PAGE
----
In the Ashton repertory, Sarah first danced La Fille mal gardée in Boston with Carlos Acosta [which she described in her last interview]. Christopher Carr went out to teach it. Ashton was inspired by Pavlova, her use of épaulement, and the carriage of the body. Sarah sees a lot of lineage from there. Her teacher was Legat’s granddaughter. Sarah sees herself as being open, a risk taker, and eager to try new things, and find a new way. She approached learning Fille in the same way as she learns Balanchine. You have to have the ability to be receptive of anyone’s corrections. Sarah really enjoys dancing Ashton. Although she hasn’t done A Month in the Country or Marguerite and Armand, she ‘really enjoyed’ doing Symphonic Variations and Fille. Ashton’s purity and simplicity can provide as much pleasure ‘as throwing yourself across the room.’
With Manon, there was no fear when it came back, as ‘you have to get back on the horse’, and Sarah loved dancing with Rupert Pennefather. They really believed each other on stage. It was ‘a phenomenal experience.’ They want to dance more together. They were coached by Alexander Agadzhanov, Lesley Collier, Jonathan Cope and Carl Burnett. Sarah is coached by Alexander Agadzhanov a lot, although she is happy to work with anyone. Alexander and she have a very close relationship and work very well together. A lot of who rehearses the dancers depends on scheduling. Sarah enjoys getting feedback and corrections so she has something to think about and work on, however it can be hard if the coaches contradict each other. When Sarah did La Bayadère in Boston, she learned three different versions simultaneously from three ‘very powerful Russian women’ – Natalia Dudinskaya, Tatiana Terekhova (the ballet mistress), and Tatiana Legat (her teacher). In the end, she went to the director for help, and they worked out a compromise.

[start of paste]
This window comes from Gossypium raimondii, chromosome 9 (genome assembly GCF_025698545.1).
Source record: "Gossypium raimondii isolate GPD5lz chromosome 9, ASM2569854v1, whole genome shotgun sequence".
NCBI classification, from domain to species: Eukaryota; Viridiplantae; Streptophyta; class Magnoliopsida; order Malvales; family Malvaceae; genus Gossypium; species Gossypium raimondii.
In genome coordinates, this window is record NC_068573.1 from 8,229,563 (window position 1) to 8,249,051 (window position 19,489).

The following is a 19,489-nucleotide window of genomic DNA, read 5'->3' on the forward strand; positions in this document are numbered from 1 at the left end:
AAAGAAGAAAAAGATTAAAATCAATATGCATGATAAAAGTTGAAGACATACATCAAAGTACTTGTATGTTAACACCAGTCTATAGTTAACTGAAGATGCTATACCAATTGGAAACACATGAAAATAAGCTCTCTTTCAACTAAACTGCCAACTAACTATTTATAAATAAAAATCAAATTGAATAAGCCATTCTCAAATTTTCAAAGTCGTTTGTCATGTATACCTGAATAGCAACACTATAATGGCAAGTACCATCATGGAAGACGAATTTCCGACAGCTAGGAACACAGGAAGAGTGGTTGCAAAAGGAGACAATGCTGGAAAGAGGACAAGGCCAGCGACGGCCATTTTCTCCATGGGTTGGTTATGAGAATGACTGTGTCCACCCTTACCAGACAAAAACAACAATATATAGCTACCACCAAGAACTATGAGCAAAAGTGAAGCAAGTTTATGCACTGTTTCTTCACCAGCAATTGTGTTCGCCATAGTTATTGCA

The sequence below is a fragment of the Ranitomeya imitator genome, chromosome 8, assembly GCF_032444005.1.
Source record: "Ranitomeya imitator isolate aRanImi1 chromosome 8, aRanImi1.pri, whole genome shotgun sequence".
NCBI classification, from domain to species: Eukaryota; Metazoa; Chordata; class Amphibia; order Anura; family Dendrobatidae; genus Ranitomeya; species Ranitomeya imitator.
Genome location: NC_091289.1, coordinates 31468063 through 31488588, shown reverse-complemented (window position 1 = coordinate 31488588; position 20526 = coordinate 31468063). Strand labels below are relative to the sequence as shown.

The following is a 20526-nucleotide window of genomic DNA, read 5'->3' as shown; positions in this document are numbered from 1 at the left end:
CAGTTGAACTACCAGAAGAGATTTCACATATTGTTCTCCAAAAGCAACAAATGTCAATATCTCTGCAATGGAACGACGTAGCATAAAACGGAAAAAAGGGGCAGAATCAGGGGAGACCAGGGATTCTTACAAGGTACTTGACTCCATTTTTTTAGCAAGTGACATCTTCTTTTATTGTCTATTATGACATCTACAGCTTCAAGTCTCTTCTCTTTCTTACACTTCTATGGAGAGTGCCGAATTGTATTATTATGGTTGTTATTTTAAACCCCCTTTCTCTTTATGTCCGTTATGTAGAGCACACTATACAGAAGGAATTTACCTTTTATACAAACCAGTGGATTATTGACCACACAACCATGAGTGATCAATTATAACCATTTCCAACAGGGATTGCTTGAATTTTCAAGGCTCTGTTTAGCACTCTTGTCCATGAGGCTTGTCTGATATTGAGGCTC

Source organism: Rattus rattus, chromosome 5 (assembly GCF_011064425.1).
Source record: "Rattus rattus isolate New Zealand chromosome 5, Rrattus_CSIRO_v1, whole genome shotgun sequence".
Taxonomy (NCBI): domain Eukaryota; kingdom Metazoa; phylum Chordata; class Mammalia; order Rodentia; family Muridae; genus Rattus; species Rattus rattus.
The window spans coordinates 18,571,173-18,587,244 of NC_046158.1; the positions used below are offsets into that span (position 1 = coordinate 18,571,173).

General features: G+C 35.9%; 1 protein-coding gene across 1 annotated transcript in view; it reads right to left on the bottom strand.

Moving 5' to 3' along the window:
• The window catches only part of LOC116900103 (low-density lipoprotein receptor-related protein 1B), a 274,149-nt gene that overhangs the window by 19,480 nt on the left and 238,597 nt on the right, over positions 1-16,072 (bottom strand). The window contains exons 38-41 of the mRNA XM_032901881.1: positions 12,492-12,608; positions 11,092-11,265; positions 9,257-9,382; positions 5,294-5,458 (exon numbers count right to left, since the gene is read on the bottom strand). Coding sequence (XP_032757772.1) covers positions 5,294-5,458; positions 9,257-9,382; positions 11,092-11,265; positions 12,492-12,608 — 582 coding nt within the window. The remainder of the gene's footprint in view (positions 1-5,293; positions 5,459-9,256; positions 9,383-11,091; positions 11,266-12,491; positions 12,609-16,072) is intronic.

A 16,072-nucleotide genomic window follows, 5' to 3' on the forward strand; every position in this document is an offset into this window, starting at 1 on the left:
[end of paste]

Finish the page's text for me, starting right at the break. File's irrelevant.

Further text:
Audio clip - taking corrections; interpretation:
‘It’s always good to have someone else’s perspective.’ You can’t drastically change the dancer you are. Symphonic Variations is notated, and you have to respect Ashton, but with Swan Lake, you have more poetic licence to adapt it as it’s ‘been adulterated so many times.’ With Manon, you might change your performance, as you react differently, depending on your partner’s actions. So many of the situations are out of Manon’s control. It’s very flattering to the dancers that people want to see things several times.
Sarah danced Marie Larisch in Mayerling who is a real manipulator, yet she is manipulated herself. Her love for Rudolph is so strong; it compels her to do things that are not in her own best interest: Larisch is ‘slightly unhinged.’ It’s thrilling to do on stage. Mary Vetsera is so sheltered, and reacts only to Rudolph, whereas Larisch reacts to everyone, she is very involved in the court. When she is banished she is absolutely crushed, it is as if she dies. Sarah tries to read about, and find out all she can about a role.
Sarah is still learning Prince of the Pagodas. She has absorbed one and three-quarters of the pas de deux, and nearly two of the solos, as well as currently working on La Sylphide and Titian. Kenneth MacMillan was ill when making the ballet, Jonathan Cope and Darcey Bussell have said he never got out of his chair when creating it, and just made Darcey do things ‘again, and again, and again!’ Sarah isn’t totally convinced by the music yet, although she’s only heard it on the piano so far. She hasn’t interacted with Epine in the studio yet.